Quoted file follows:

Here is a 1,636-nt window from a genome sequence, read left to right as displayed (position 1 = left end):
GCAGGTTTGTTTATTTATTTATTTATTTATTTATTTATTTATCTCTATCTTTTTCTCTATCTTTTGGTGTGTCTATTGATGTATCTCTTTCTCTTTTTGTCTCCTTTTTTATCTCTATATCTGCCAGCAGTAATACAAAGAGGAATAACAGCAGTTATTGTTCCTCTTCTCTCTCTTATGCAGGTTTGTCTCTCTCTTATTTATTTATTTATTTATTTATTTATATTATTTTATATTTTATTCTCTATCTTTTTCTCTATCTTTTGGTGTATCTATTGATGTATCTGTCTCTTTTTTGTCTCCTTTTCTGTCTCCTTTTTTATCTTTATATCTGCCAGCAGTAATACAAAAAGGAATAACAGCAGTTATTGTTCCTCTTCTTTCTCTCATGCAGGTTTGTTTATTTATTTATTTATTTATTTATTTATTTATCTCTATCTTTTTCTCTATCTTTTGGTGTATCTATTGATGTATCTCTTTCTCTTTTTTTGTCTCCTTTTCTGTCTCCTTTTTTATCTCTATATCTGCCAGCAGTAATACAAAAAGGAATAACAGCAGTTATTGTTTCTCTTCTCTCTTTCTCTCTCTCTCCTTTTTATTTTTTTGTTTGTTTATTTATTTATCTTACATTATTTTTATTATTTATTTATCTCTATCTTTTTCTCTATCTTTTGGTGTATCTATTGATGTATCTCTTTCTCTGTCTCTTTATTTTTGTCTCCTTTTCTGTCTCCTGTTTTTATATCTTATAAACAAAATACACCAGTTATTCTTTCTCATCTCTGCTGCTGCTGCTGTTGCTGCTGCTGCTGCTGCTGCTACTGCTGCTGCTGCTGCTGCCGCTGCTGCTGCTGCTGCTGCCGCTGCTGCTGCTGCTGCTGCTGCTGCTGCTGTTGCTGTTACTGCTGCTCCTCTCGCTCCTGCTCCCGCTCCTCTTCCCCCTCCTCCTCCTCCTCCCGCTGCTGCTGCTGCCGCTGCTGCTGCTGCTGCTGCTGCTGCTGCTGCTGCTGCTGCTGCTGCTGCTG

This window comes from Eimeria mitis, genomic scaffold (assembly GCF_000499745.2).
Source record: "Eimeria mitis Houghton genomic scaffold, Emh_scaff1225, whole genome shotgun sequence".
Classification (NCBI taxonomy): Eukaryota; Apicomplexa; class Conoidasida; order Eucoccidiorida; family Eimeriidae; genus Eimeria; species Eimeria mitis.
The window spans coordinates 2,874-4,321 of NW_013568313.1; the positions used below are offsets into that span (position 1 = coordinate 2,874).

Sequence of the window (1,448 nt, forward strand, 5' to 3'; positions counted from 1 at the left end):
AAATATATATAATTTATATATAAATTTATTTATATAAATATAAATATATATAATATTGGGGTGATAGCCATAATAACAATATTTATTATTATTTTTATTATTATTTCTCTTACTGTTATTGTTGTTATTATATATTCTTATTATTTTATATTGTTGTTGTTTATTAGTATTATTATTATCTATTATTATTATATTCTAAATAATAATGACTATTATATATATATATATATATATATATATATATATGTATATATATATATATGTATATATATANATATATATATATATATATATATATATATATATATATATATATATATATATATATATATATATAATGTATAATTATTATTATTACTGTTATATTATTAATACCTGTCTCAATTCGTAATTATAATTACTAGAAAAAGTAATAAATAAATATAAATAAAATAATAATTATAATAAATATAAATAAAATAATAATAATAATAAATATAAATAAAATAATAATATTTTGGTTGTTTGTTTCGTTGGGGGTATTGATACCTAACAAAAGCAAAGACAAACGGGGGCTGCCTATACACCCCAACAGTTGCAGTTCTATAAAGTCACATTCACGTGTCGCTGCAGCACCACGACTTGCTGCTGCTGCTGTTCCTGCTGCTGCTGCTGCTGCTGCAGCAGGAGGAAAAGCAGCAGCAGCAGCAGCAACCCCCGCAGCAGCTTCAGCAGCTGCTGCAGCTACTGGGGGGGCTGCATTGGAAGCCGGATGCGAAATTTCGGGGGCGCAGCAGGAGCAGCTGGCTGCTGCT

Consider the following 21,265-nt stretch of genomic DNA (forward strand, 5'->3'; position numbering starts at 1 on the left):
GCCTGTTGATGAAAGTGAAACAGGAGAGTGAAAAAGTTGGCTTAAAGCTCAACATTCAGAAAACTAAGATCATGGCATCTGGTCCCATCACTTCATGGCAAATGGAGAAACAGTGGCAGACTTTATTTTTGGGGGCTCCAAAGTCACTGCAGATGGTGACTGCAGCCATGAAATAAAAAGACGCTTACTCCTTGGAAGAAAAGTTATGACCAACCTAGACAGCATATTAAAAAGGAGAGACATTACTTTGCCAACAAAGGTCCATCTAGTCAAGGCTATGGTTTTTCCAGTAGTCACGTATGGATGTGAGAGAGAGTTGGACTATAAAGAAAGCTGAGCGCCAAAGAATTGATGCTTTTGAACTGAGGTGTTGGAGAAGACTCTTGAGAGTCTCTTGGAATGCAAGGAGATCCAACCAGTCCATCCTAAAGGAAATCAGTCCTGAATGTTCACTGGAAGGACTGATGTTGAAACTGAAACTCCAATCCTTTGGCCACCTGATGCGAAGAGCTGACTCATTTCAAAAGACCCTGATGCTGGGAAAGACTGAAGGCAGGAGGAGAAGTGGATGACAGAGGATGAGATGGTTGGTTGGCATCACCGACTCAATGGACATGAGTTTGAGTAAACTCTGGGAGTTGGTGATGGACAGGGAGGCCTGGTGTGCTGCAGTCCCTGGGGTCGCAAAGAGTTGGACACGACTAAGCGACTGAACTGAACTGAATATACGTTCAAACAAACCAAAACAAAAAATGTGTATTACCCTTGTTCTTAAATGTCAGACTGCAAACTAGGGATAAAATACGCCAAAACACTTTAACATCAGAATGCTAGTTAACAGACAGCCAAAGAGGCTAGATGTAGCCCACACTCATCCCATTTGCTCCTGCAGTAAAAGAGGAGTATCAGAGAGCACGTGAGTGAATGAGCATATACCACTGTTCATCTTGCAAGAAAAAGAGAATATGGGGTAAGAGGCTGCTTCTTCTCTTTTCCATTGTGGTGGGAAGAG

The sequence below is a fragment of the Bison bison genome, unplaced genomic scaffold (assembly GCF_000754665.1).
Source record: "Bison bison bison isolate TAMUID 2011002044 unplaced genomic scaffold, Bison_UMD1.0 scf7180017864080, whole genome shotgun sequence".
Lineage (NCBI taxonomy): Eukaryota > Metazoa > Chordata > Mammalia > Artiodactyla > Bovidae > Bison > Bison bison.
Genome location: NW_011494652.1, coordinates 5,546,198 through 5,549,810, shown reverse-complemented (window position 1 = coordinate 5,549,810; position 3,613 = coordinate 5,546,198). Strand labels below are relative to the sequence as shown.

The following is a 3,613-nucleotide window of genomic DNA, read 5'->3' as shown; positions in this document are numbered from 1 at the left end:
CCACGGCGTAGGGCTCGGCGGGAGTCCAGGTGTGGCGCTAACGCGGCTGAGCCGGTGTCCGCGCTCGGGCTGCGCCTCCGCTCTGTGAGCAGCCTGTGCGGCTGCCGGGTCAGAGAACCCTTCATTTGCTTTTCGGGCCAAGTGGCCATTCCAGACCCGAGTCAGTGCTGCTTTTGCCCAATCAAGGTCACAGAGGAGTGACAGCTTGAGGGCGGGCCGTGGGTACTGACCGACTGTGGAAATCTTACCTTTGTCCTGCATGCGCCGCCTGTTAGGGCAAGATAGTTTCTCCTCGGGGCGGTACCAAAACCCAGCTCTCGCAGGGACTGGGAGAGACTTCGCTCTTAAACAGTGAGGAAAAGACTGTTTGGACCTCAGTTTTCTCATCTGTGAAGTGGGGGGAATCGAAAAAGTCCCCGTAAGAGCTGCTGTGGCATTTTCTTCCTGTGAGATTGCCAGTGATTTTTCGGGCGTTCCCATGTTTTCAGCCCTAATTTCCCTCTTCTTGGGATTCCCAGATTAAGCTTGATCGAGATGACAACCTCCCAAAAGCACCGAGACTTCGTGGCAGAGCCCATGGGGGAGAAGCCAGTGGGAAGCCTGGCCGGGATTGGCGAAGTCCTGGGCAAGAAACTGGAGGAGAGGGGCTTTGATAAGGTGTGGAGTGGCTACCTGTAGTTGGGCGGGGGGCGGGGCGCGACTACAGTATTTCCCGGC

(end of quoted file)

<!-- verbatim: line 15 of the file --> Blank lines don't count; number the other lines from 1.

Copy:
The following is a 3,613-nucleotide window of genomic DNA, read 5'->3' as shown; positions in this document are numbered from 1 at the left end: